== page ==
Thus, according to one aspect of the present invention there is provided a water-management layer which is suitable for use in conjunction with a water-absorbent layer is an absorbent article wherein the water-management layer acts to reduce the exposure of the water-absorbent to water. That is to say that the rate of transport of the water through the layer is slower than in conventional distribution layers. This allows the water to spread through/along the layer before it passes through the layer.
 By “exposure” we mean the time that elapses between the water being applied to the surface of the water-management layer and its entering the water-absorbent layer.
 The material from which the water-management layer is preferably formed is a hydrophobic material or a material made hydrophobic by being treated with a suitable agent, for example a silicone.
 Where the water-absorbent layer is used in conjunction with a water-management layer, a multi-layered core is obtained. Thus, according to a second aspect of the present invention there is provided a multi-layered core suitable for use in an absorbent article comprising the water-management layer of the above first aspect of the present invention and a water-absorbent layer wherein the water-management layer is located above the water-absorbent layer.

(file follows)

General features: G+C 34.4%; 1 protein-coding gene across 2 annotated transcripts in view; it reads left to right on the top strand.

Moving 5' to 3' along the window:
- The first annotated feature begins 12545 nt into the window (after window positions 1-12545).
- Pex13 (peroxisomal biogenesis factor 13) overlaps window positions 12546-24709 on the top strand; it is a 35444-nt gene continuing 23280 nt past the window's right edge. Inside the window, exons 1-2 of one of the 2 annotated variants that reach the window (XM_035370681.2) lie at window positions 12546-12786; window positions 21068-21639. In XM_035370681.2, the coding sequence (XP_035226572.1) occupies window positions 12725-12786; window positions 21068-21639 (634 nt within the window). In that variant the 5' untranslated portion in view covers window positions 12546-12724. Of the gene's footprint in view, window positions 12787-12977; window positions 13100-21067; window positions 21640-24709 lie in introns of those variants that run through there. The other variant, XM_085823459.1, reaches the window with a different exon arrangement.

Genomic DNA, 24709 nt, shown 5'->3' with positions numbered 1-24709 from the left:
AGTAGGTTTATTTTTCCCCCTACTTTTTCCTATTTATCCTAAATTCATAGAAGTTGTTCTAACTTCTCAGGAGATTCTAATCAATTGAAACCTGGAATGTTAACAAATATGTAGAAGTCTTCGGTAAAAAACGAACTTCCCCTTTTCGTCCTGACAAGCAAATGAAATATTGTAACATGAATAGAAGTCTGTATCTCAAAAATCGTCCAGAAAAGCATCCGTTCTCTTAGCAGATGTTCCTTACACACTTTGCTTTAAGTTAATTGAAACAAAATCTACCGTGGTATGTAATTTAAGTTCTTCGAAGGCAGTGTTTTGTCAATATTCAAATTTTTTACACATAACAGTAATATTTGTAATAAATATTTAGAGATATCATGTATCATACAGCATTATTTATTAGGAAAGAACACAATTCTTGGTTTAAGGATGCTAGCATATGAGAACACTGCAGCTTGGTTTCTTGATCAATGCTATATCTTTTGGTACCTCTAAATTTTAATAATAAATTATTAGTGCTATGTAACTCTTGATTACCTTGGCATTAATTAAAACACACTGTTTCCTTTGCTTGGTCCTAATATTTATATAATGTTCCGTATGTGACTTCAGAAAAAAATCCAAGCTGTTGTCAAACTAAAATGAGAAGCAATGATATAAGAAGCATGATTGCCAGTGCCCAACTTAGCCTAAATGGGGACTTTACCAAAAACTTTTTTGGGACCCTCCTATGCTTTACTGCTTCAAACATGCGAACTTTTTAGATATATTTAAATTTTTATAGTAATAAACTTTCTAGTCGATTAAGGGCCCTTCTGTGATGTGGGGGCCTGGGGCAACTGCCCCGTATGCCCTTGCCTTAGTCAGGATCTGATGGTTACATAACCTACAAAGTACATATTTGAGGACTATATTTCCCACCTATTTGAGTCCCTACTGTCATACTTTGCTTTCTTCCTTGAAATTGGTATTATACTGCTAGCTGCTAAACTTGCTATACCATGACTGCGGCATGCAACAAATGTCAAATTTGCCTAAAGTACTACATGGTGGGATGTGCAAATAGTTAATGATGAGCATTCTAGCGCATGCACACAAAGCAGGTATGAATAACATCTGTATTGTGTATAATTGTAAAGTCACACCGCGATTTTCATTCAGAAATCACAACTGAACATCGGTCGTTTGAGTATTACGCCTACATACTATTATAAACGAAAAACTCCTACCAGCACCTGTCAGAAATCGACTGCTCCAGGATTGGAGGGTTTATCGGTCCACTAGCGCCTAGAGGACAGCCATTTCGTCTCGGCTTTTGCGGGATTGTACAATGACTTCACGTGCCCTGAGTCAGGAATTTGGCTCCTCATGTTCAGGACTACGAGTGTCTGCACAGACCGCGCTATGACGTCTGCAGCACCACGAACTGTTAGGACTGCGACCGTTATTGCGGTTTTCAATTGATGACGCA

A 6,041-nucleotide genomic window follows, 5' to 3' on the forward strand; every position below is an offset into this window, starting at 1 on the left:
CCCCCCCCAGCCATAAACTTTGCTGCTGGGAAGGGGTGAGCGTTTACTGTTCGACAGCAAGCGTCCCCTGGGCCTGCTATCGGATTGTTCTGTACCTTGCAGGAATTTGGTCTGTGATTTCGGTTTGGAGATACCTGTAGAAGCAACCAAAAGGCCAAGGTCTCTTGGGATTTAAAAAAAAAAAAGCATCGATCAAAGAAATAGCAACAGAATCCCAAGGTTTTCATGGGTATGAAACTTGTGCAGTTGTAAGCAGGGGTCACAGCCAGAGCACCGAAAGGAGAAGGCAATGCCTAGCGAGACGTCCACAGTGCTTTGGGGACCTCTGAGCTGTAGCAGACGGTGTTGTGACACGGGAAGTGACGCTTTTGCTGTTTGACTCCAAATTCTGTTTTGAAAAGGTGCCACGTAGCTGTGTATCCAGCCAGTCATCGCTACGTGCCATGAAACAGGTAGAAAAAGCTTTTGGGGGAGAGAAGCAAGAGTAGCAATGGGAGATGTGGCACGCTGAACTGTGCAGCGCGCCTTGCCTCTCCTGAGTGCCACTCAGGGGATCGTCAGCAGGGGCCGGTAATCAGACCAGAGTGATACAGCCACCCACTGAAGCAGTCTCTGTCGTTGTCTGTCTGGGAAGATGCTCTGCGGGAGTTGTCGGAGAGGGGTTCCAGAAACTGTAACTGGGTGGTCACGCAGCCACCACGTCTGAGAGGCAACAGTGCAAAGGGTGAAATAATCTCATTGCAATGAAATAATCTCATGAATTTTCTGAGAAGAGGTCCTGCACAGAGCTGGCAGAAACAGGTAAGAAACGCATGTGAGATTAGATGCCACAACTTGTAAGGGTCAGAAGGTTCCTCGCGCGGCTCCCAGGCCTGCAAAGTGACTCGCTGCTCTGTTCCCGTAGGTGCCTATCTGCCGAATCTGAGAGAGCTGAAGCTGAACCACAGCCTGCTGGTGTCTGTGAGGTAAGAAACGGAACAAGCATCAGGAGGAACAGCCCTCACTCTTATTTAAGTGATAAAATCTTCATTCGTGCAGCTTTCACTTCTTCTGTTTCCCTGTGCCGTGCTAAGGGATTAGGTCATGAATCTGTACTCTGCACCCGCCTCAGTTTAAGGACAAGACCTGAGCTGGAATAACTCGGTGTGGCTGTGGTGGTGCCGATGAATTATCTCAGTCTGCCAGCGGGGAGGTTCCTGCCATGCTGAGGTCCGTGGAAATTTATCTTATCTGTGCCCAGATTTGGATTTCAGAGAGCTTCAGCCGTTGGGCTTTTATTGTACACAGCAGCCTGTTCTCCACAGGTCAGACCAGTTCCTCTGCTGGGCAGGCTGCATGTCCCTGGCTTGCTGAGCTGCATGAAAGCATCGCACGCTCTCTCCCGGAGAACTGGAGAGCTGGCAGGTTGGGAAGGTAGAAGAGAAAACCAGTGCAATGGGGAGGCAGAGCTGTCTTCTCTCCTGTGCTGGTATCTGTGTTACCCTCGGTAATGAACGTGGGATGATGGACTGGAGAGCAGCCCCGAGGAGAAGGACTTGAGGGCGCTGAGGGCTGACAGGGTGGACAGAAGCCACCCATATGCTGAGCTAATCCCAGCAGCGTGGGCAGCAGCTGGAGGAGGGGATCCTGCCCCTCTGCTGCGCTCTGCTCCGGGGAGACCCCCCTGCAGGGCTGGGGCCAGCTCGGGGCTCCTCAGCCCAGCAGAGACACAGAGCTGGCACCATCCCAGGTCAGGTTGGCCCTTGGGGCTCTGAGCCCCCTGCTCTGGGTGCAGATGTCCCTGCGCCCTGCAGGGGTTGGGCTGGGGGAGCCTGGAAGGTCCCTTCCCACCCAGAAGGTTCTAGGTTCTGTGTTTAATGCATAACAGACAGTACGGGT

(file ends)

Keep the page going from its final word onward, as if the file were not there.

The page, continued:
The water-absorbent layer of the core preferably includes a water-absorbent polymeric composition which may be in the form of fibers.
 Any material which allows the water to spread along the plane of the layer before it passes through the layer may be used. One suitable material from which the water-management layer may be formed is an apertured film. Examples of apertured films include those described in WO 94/28846, U.S. Pat. No. 5,478,335, DE 959814, EP 0 598 970, U.S. Pat. No. 4,806,303, U.S. Pat. No. 4,626,254, U.S. Pat. No. 4,634,440, U.S. Pat. No. 5,180,620, U.S. Pat. No. 5,387,209, U.S. Pat. No. 5,449,352, IT 591405, U.S. Pat. No. 4,895,749, U.S. Pat. No. 5,078,710 and EP 0 195 113 and those described by Smith & Nephew, AET (under the trade name HERCULES), Johnson & Johnson (under the trade name RETICULON), Pollguf, Evial, Plastik, EPG, Avgul and Honshu. Each of the patents and applications detailed are incorporated herein by reference as are the commercial products mentioned.